It’s Our Game
And with a single result we were free.
The All Blacks’ Rugby World Cup triumph is laden with significance but perhaps its single greatest merit from the New Zealand rugby public ‘s perspective is that it delivers peace of mind: for at least a few years there will be no inconvenient truth challenging the narrative of our supremacy.
Victory in 2011 brought us level with Australia and South Africa in tournaments won but, unlike those countries, both our cups were won at home. Winning away in 2015 goes a long way towards aligning the All Blacks’ World Cup record with their overall record. Becoming the first nation to win both back to back World Cups and three World Cups has closed the circle.
If the All Blacks had come up short, the international rugby punditry would now be psychoanalysing New Zealand rugby seeking to identify the fatal flaw that stops the world’s best rugby team doing what the world’s best rugby team is supposed to do: win World Cups. Instead, all the talk is of auras and dynasties, of the mystique of the black jersey and the special men who wear it.
For instance, Britain’s Independent ran a piece explaining “How a tiny island of 4.5 million people came to dominate rugby worldwide.” There’s an echo here of then Welsh assistant coach Scott Johnson, an Australian, dismissing New Zealand as “a poxy little island in the Pacific” when the All Blacks rolled into Cardiff in 2004. He subsequently apologised, admitting that New Zealand is in fact two islands. And tiny compared to whom? New Zealand is bigger than the United Kingdom, slightly smaller than Japan, three-quarters the size of Germany.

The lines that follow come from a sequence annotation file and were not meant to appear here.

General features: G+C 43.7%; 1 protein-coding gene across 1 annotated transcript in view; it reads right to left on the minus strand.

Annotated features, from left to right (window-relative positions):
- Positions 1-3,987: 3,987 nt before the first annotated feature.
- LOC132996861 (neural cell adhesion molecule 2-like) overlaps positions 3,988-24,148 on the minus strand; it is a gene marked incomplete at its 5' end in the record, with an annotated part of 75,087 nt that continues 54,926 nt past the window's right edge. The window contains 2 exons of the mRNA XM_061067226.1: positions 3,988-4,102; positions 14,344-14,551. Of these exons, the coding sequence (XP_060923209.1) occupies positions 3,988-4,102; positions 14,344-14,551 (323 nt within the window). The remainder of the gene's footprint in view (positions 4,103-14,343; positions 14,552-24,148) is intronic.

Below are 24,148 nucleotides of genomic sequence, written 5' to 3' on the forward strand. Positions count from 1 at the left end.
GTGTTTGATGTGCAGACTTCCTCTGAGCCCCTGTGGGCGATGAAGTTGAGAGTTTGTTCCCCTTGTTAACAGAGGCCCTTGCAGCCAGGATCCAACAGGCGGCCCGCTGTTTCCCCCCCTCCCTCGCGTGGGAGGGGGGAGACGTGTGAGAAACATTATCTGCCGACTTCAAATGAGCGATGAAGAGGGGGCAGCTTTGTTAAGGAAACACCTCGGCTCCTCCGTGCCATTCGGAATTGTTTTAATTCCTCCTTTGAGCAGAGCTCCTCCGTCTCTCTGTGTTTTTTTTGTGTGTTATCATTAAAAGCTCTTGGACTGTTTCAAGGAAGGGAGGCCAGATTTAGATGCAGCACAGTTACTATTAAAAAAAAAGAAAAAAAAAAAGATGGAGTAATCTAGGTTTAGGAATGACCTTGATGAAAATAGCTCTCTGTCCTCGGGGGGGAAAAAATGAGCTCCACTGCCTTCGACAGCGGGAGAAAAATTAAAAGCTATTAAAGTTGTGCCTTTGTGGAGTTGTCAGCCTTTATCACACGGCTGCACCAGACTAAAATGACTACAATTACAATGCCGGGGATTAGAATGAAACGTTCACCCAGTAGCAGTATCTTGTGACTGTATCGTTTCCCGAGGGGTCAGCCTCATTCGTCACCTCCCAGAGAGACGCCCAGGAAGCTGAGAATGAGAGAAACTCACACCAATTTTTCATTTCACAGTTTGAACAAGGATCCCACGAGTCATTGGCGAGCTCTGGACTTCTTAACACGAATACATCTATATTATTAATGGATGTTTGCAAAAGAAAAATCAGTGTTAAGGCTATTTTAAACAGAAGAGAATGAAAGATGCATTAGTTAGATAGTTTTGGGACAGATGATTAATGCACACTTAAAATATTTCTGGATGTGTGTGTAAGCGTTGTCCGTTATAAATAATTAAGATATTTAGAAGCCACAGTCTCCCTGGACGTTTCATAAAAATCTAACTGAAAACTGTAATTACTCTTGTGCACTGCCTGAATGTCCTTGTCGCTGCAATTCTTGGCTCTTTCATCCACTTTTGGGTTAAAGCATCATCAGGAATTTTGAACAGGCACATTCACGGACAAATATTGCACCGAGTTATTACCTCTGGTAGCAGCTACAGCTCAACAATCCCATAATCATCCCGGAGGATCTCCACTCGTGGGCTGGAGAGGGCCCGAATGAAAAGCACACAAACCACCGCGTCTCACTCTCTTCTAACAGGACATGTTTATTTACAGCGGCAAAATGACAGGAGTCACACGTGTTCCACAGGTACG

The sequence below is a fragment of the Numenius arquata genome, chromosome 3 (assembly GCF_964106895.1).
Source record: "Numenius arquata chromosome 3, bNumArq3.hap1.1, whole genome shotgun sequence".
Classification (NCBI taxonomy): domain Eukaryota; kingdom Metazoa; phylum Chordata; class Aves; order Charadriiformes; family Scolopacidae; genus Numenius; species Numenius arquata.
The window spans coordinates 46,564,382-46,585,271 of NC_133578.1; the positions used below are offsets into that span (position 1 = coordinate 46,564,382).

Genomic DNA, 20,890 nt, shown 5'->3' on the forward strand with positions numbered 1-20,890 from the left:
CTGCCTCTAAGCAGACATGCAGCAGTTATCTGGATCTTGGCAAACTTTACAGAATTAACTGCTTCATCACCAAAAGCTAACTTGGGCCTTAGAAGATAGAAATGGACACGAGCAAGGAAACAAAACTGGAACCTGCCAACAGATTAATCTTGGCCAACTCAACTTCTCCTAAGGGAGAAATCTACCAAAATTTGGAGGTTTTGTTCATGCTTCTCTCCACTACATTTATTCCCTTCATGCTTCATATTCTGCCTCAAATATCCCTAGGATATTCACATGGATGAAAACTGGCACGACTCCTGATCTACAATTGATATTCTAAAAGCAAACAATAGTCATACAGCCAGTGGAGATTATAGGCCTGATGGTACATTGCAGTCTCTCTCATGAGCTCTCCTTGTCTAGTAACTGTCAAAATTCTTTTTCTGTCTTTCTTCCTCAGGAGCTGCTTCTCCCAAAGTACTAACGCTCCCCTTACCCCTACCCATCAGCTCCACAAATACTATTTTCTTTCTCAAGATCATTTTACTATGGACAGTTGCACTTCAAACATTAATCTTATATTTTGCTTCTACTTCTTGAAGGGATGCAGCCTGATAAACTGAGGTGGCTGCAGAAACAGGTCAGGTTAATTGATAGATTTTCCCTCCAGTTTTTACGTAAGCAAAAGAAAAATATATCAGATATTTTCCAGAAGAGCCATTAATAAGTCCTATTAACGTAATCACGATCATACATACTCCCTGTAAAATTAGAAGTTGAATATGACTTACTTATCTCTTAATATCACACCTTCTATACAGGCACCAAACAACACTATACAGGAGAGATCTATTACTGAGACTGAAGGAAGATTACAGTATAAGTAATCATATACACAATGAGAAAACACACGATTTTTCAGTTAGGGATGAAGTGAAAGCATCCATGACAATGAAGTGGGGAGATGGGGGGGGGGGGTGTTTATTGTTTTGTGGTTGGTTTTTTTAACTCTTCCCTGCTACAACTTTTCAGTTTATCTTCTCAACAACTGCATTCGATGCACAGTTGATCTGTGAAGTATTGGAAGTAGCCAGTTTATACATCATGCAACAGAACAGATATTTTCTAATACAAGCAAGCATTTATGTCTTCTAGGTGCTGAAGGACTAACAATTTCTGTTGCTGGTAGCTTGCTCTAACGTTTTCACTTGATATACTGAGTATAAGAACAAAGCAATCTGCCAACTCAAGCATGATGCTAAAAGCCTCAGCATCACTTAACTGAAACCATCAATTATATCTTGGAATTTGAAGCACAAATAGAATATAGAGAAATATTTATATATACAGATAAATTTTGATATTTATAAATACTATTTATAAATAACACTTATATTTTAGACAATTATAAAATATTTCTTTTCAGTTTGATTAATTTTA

As a general rule, sport doesn’t do happy endings. One thinks of Muhammad Ali, the most compelling figure in the annals of sport, ending up as a shuffling punching bag for journeymen who wouldn’t have laid a glove on him in his prime, or the incredible shrinking Tiger Woods.
Before Richie McCaw cemented his standing as the greatest All Black, that title was generally bestowed on Colin Meads. Meads was on the losing side in his last two series, against South Africa in 1970 – when his influence was curtailed by a broken arm caused by a deliberate kick – and the British Lions in 1971.